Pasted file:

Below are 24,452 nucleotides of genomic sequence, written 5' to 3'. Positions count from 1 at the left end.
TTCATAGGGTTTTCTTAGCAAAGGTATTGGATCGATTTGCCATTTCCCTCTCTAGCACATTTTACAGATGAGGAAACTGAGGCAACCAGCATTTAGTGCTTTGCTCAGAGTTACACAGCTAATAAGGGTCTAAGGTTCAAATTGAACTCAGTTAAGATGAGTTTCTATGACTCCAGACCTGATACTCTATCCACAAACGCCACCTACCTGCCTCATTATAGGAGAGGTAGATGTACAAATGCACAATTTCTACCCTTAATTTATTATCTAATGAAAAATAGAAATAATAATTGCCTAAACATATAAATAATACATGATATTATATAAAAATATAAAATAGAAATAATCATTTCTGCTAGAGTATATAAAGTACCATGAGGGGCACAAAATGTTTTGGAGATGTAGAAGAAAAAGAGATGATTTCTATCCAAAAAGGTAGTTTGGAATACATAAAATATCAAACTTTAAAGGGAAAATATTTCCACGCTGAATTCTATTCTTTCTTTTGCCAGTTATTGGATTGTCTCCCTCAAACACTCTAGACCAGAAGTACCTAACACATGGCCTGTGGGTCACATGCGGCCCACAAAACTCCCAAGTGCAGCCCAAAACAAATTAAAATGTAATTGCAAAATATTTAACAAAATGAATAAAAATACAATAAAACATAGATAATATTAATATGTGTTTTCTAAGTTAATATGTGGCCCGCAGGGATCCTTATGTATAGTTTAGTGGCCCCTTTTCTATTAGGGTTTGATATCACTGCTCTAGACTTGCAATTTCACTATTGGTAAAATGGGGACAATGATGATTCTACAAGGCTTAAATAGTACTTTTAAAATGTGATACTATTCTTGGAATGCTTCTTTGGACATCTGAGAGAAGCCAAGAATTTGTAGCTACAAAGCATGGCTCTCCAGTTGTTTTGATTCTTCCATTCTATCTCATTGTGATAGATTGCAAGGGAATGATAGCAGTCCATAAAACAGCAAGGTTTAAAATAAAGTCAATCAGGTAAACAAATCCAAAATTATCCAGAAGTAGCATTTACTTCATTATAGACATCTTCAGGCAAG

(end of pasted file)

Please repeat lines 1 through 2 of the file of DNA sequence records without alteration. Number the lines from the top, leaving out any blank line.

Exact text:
Below are 24,452 nucleotides of genomic sequence, written 5' to 3'. Positions count from 1 at the left end.
TTCATAGGGTTTTCTTAGCAAAGGTATTGGATCGATTTGCCATTTCCCTCTCTAGCACATTTTACAGATGAGGAAACTGAGGCAACCAGCATTTAGTGCTTTGCTCAGAGTTACACAGCTAATAAGGGTCTAAGGTTCAAATTGAACTCAGTTAAGATGAGTTTCTATGACTCCAGACCTGATACTCTATCCACAAACGCCACCTACCTGCCTCATTATAGGAGAGGTAGATGTACAAATGCACAATTTCTACCCTTAATTTATTATCTAATGAAAAATAGAAATAATAATTGCCTAAACATATAAATAATACATGATATTATATAAAAATATAAAATAGAAATAATCATTTCTGCTAGAGTATATAAAGTACCATGAGGGGCACAAAATGTTTTGGAGATGTAGAAGAAAAAGAGATGATTTCTATCCAAAAAGGTAGTTTGGAATACATAAAATATCAAACTTTAAAGGGAAAATATTTCCACGCTGAATTCTATTCTTTCTTTTGCCAGTTATTGGATTGTCTCCCTCAAACACTCTAGACCAGAAGTACCTAACACATGGCCTGTGGGTCACATGCGGCCCACAAAACTCCCAAGTGCAGCCCAAAACAAATTAAAATGTAATTGCAAAATATTTAACAAAATGAATAAAAATACAATAAAACATAGATAATATTAATATGTGTTTTCTAAGTTAATATGTGGCCCGCAGGGATCCTTATGTATAGTTTAGTGGCCCCTTTTCTATTAGGGTTTGATATCACTGCTCTAGACTTGCAATTTCACTATTGGTAAAATGGGGACAATGATGATTCTACAAGGCTTAAATAGTACTTTTAAAATGTGATACTATTCTTGGAATGCTTCTTTGGACATCTGAGAGAAGCCAAGAATTTGTAGCTACAAAGCATGGCTCTCCAGTTGTTTTGATTCTTCCATTCTATCTCATTGTGATAGATTGCAAGGGAATGATAGCAGTCCATAAAACAGCAAGGTTTAAAATAAAGTCAATCAGGTAAACAAATCCAAAATTATCCAGAAGTAGCATTTACTTCATTATAGACATCTTCAGGCAAG